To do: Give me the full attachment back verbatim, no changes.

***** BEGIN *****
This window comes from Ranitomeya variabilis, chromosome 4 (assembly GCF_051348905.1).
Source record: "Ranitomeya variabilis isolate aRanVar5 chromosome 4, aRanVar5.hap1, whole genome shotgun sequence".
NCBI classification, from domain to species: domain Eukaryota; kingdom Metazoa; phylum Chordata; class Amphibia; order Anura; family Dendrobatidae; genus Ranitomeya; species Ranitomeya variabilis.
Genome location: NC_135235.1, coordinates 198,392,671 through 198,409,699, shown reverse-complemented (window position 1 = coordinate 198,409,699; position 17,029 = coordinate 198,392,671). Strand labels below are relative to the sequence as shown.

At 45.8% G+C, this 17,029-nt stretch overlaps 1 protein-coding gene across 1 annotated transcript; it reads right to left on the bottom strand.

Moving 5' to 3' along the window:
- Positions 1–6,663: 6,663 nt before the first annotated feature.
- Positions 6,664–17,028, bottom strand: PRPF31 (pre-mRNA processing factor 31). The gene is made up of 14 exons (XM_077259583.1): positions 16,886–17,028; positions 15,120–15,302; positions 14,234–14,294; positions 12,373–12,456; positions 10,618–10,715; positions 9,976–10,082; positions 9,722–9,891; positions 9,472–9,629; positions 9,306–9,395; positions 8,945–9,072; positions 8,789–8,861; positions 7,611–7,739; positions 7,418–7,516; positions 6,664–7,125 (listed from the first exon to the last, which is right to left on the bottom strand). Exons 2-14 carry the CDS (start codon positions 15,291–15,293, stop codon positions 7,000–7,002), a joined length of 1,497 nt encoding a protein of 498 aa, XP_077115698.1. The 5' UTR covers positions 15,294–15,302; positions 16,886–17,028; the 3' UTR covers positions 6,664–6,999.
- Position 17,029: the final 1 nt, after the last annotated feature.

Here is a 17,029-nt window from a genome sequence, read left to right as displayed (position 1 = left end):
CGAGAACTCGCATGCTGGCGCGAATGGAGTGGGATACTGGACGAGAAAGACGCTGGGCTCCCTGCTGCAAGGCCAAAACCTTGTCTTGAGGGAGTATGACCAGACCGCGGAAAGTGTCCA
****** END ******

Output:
This window comes from Ranitomeya variabilis, chromosome 4 (assembly GCF_051348905.1).
Source record: "Ranitomeya variabilis isolate aRanVar5 chromosome 4, aRanVar5.hap1, whole genome shotgun sequence".
NCBI classification, from domain to species: domain Eukaryota; kingdom Metazoa; phylum Chordata; class Amphibia; order Anura; family Dendrobatidae; genus Ranitomeya; species Ranitomeya variabilis.
Genome location: NC_135235.1, coordinates 198,392,671 through 198,409,699, shown reverse-complemented (window position 1 = coordinate 198,409,699; position 17,029 = coordinate 198,392,671). Strand labels below are relative to the sequence as shown.

At 45.8% G+C, this 17,029-nt stretch overlaps 1 protein-coding gene across 1 annotated transcript; it reads right to left on the bottom strand.

Moving 5' to 3' along the window:
- Positions 1–6,663: 6,663 nt before the first annotated feature.
- Positions 6,664–17,028, bottom strand: PRPF31 (pre-mRNA processing factor 31). The gene is made up of 14 exons (XM_077259583.1): positions 16,886–17,028; positions 15,120–15,302; positions 14,234–14,294; positions 12,373–12,456; positions 10,618–10,715; positions 9,976–10,082; positions 9,722–9,891; positions 9,472–9,629; positions 9,306–9,395; positions 8,945–9,072; positions 8,789–8,861; positions 7,611–7,739; positions 7,418–7,516; positions 6,664–7,125 (listed from the first exon to the last, which is right to left on the bottom strand). Exons 2-14 carry the CDS (start codon positions 15,291–15,293, stop codon positions 7,000–7,002), a joined length of 1,497 nt encoding a protein of 498 aa, XP_077115698.1. The 5' UTR covers positions 15,294–15,302; positions 16,886–17,028; the 3' UTR covers positions 6,664–6,999.
- Position 17,029: the final 1 nt, after the last annotated feature.

Here is a 17,029-nt window from a genome sequence, read left to right as displayed (position 1 = left end):
CGAGAACTCGCATGCTGGCGCGAATGGAGTGGGATACTGGACGAGAAAGACGCTGGGCTCCCTGCTGCAAGGCCAAAACCTTGTCTTGAGGGAGTATGACCAGACCGCGGAAAGTGTCCA